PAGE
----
Category Archives: vision

Ubiquitous Computing: Mark Weiser’s vision and legacy

This is a sub-section of the first chapter of my PhD thesis, its my attempt to reflect on Mark Weiser’s legacy in the field of ubiquitous computing.

2009 marked the tenth anniversary of the death of Mark Weiser, a man that many believe earned the title ‘visionary’. As a Principal Scientist and subsequently Chief Technology Officer at Xerox PARC, Weiser has been identified as the ‘godfather’ of ubiquitous computing (ubicomp). In the years since his demise many of the ideas that Weiser championed have come to greater prominence. As Yvonne Rogers points out this influence has been felt across industry, government and commercial research, from the European Union’s ‘disappearing computer’ initiative to MIT’s ‘Oxygen’, HP’s ‘CoolTown’ and Philips ‘Vision of the Future’. All of these projects aspired to Weiser’s tenet of the everyday environment and the objects within being embedded with computational capacities such that they might bend to our (human) will. Within the research community, as Genevieve Bell and Paul Dourish remark ‘almost one quarter of all the papers published in the ‘Ubicomp’ conference between 2001 and 2005 cite Weiser’s foundational articles’.

Continue reading Ubiquitous Computing: Mark Weiser’s vision and legacy

Ironic vision of augmented (hyper)reality

Timo Arnall points out this video, by a masters student(!), that depicts a slightly nightmarish, yet amusingly ironic, vision of a possible future world with augmented reality, whereby you earn money by subjecting yourself to advertising and depend upon instructions from the system for even basic tasks.

The latter half of the 20th century saw the built environment merged with media space, and architecture taking on new roles related to branding, image and consumerism. Augmented reality may recontextualise the functions of consumerism and architecture, and change in the way in which we operate within it.

A film produced for my final year Masters in Architecture, part of a larger project about the social and architectural consequences of new media and augmented reality.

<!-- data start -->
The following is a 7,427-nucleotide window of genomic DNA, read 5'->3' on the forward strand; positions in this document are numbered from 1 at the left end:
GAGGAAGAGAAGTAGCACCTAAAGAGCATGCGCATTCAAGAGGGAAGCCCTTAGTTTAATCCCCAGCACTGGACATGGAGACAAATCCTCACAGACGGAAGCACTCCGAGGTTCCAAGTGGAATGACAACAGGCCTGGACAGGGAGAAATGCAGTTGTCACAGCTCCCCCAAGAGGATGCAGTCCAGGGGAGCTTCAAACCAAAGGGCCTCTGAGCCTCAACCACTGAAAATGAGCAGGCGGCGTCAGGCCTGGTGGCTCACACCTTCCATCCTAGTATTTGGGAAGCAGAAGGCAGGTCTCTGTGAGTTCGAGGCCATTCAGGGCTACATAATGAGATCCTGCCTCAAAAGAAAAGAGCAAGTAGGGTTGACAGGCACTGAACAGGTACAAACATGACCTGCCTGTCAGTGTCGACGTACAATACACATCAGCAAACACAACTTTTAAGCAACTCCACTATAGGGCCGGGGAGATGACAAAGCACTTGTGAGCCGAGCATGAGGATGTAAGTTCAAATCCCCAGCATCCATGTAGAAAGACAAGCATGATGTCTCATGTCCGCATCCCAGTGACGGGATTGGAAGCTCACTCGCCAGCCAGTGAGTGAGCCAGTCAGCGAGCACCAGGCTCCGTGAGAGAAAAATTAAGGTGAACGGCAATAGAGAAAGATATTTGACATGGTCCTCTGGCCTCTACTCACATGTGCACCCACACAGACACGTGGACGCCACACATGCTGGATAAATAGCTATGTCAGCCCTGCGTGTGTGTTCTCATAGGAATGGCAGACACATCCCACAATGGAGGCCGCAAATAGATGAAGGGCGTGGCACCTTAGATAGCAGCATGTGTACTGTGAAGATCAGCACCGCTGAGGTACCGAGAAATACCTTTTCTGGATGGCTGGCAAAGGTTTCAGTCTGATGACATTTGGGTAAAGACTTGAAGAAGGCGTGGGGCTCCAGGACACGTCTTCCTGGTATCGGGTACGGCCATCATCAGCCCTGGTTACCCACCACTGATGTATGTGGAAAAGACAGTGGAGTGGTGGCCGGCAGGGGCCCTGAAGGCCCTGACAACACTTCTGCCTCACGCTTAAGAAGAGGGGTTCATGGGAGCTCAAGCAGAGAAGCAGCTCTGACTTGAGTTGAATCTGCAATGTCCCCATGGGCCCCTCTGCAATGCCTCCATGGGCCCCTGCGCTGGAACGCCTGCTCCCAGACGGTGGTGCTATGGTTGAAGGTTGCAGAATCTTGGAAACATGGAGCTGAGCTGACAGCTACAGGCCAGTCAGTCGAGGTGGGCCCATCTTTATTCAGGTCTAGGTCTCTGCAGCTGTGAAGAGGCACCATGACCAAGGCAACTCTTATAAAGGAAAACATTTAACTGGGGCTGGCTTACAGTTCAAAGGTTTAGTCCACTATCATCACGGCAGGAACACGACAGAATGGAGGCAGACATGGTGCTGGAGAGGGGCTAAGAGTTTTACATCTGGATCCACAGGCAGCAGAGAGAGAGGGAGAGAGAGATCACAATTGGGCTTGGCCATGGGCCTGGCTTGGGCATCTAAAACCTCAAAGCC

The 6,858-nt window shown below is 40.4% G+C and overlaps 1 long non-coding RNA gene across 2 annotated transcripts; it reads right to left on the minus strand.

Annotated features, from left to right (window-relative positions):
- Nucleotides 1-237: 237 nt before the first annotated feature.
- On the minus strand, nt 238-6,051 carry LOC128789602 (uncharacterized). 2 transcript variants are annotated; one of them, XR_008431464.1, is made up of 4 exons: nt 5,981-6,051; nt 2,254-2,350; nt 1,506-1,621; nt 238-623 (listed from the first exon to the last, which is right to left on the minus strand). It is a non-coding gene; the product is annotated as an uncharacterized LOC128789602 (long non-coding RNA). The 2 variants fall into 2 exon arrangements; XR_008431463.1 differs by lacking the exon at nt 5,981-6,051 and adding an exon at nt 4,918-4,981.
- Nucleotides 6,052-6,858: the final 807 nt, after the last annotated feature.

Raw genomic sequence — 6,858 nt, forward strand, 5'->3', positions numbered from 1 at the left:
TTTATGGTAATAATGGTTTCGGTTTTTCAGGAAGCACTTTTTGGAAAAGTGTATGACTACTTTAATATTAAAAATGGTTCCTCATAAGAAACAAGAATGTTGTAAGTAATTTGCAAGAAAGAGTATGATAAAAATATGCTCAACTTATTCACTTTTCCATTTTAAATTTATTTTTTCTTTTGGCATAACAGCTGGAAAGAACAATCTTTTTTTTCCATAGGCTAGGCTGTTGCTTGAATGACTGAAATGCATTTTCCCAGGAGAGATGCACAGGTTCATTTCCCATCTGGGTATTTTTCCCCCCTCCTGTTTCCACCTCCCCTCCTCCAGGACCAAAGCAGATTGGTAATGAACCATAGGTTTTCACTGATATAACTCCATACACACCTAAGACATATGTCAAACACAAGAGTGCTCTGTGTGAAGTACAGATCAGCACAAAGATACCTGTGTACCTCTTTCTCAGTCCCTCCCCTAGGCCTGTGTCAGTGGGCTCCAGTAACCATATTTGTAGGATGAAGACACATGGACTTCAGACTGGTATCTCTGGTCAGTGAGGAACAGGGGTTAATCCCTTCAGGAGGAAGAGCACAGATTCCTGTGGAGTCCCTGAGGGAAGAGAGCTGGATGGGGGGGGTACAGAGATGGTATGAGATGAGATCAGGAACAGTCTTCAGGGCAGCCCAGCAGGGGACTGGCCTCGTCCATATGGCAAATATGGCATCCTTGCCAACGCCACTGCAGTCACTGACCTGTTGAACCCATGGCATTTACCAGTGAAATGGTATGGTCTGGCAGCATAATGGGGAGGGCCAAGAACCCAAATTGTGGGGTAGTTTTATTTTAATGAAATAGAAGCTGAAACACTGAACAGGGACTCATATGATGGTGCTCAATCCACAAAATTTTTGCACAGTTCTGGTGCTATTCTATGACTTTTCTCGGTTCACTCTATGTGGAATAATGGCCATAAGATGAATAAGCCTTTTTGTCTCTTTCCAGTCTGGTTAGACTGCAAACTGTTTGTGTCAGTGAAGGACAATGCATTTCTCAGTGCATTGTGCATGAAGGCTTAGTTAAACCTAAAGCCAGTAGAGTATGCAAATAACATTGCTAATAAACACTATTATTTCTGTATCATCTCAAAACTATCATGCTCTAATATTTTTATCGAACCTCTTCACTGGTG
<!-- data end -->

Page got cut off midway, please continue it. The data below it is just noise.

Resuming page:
Augmented (hyper)Reality by Keiichi Matsuda

[via Timo Arnall & Berg]

Social glue, or: What’s the ‘IMAP’ equivalent for social media?

The launch of Google Buzz has prompted me to raise some things that have been lurking in the back of my mind for some time. These thoughts began when the discussion about the ‘walled garden’ nature of facebook et al. emerged a couple of years ago and lead to the initiation of tentative steps towards interconnection and (that horribly overused word) ‘openness’ in the guise of ‘friend connect‘ and ‘facebook connect‘. Twitter was already sort of ahead of the game with their API, as the glut of applications for ‘tweeting’ attests.

Lots of talk on the interweb’s various locations for commentary centred on the social web, real-time web etc. being based in discrete platforms. This remains somewhat true today. We can certainly connect these services together and form extraordinary information gathering tools in the form of what Howard Rheingold usefully describes as ‘personal information dashboards’, using services such as netvibes and pipes in concert with the various APIs for the platforms we all use. However, this all takes quite a bit of effort at the moment [but! for a good tutorial, please check out Howard’s super videos: #1, #2, #3].

However, for the majority of internet users to usefully stick all of these various platforms and applications together there needs to be a much lower threshold of effort to achieve the desired results. Jyri Engstrom, co-founder of Jaiku and one of the big brains apparently behind ‘Buzz’, articulates the argument well here: